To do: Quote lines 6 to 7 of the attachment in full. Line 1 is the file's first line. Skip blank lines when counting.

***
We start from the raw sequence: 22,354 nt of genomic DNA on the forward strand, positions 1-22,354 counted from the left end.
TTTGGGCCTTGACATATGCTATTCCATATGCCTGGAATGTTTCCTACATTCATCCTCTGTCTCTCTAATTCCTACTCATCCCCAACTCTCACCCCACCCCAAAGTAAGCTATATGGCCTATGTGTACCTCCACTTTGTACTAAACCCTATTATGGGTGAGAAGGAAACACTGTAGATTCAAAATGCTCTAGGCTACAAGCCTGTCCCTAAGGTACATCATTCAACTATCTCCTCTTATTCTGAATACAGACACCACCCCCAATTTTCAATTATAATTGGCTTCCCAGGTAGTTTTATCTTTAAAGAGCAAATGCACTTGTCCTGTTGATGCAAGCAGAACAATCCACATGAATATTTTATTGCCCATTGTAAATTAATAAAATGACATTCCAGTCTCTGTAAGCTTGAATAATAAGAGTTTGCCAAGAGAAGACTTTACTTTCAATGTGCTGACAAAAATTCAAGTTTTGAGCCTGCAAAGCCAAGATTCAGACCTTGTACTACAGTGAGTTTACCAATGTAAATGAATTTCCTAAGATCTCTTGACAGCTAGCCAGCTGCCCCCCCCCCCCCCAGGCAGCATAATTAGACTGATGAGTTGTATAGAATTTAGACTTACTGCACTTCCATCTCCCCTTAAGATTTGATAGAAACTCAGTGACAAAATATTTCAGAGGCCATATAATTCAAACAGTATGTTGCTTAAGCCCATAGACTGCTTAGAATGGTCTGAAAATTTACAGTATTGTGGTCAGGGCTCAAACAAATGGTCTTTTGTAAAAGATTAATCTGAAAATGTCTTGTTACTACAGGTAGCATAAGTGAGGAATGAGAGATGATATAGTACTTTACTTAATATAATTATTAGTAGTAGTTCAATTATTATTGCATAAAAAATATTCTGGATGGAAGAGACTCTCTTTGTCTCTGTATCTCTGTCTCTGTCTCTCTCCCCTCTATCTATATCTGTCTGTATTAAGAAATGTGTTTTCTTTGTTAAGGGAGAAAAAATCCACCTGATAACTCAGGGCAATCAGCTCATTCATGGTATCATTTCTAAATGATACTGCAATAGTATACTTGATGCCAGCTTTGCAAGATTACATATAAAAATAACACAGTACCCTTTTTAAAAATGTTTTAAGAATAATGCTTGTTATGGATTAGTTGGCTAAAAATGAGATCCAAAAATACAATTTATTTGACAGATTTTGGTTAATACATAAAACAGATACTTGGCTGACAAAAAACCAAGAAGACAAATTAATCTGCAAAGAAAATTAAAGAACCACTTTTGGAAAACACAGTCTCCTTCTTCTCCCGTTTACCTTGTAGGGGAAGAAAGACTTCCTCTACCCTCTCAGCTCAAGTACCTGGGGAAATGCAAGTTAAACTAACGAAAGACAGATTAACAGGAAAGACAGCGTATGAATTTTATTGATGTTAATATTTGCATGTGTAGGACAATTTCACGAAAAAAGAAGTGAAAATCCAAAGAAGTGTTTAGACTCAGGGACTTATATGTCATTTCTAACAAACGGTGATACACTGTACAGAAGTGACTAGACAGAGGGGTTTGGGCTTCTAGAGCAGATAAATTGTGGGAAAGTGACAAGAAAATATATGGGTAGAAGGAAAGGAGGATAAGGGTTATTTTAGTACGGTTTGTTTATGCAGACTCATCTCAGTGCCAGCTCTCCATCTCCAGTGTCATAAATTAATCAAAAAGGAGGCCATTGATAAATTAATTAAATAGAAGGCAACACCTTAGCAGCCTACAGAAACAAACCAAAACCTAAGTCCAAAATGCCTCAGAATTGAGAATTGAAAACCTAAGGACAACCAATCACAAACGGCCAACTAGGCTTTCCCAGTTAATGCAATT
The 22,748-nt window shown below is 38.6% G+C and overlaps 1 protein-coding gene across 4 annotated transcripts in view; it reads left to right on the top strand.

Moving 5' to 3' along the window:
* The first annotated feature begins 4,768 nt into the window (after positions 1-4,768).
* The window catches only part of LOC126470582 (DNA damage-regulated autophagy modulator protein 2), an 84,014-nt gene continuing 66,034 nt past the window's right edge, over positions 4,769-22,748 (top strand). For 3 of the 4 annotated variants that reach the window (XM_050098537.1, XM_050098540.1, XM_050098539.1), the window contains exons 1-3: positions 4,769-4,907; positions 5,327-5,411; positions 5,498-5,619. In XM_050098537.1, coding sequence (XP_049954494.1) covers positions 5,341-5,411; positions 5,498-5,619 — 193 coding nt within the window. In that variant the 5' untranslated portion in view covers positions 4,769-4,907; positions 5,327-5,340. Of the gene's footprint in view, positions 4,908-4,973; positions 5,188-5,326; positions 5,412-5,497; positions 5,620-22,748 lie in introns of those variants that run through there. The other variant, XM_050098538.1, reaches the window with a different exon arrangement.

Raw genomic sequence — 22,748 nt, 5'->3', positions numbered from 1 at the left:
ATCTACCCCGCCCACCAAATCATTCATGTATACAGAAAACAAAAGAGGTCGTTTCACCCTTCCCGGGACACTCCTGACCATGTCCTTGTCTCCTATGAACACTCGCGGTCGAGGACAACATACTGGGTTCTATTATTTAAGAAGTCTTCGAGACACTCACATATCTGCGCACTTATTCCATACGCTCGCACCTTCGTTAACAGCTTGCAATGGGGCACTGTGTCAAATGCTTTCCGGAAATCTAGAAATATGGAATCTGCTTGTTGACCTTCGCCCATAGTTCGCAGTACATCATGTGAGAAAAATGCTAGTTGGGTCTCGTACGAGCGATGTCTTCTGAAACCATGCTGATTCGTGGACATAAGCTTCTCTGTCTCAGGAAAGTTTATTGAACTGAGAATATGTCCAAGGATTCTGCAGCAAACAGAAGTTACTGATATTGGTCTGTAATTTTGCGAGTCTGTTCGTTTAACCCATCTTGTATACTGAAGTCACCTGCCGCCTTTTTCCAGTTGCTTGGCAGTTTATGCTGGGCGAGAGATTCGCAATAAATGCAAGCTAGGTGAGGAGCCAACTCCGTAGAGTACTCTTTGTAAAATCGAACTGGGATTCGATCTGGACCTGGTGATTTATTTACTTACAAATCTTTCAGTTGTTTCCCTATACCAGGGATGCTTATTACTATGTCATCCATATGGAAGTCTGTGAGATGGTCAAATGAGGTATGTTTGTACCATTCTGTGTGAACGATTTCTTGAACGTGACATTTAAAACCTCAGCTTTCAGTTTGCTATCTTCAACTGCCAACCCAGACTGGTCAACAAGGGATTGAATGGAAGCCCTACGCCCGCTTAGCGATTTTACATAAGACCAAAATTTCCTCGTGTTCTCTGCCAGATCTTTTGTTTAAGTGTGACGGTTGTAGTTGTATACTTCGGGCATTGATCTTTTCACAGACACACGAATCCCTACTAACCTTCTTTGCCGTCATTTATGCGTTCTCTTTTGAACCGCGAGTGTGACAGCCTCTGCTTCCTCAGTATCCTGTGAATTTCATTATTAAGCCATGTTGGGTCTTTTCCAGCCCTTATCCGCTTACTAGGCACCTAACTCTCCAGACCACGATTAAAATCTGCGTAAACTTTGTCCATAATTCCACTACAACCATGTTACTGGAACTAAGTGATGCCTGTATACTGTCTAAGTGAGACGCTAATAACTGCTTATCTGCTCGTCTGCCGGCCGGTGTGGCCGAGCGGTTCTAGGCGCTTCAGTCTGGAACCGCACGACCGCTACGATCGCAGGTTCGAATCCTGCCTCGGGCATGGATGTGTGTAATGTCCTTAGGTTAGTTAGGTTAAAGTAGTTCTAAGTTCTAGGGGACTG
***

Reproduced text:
* The window catches only part of LOC126470582 (DNA damage-regulated autophagy modulator protein 2), an 84,014-nt gene continuing 66,034 nt past the window's right edge, over positions 4,769-22,748 (top strand). For 3 of the 4 annotated variants that reach the window (XM_050098537.1, XM_050098540.1, XM_050098539.1), the window contains exons 1-3: positions 4,769-4,907; positions 5,327-5,411; positions 5,498-5,619. In XM_050098537.1, coding sequence (XP_049954494.1) covers positions 5,341-5,411; positions 5,498-5,619 — 193 coding nt within the window. In that variant the 5' untranslated portion in view covers positions 4,769-4,907; positions 5,327-5,340. Of the gene's footprint in view, positions 4,908-4,973; positions 5,188-5,326; positions 5,412-5,497; positions 5,620-22,748 lie in introns of those variants that run through there. The other variant, XM_050098538.1, reaches the window with a different exon arrangement.

Raw genomic sequence — 22,748 nt, 5'->3', positions numbered from 1 at the left: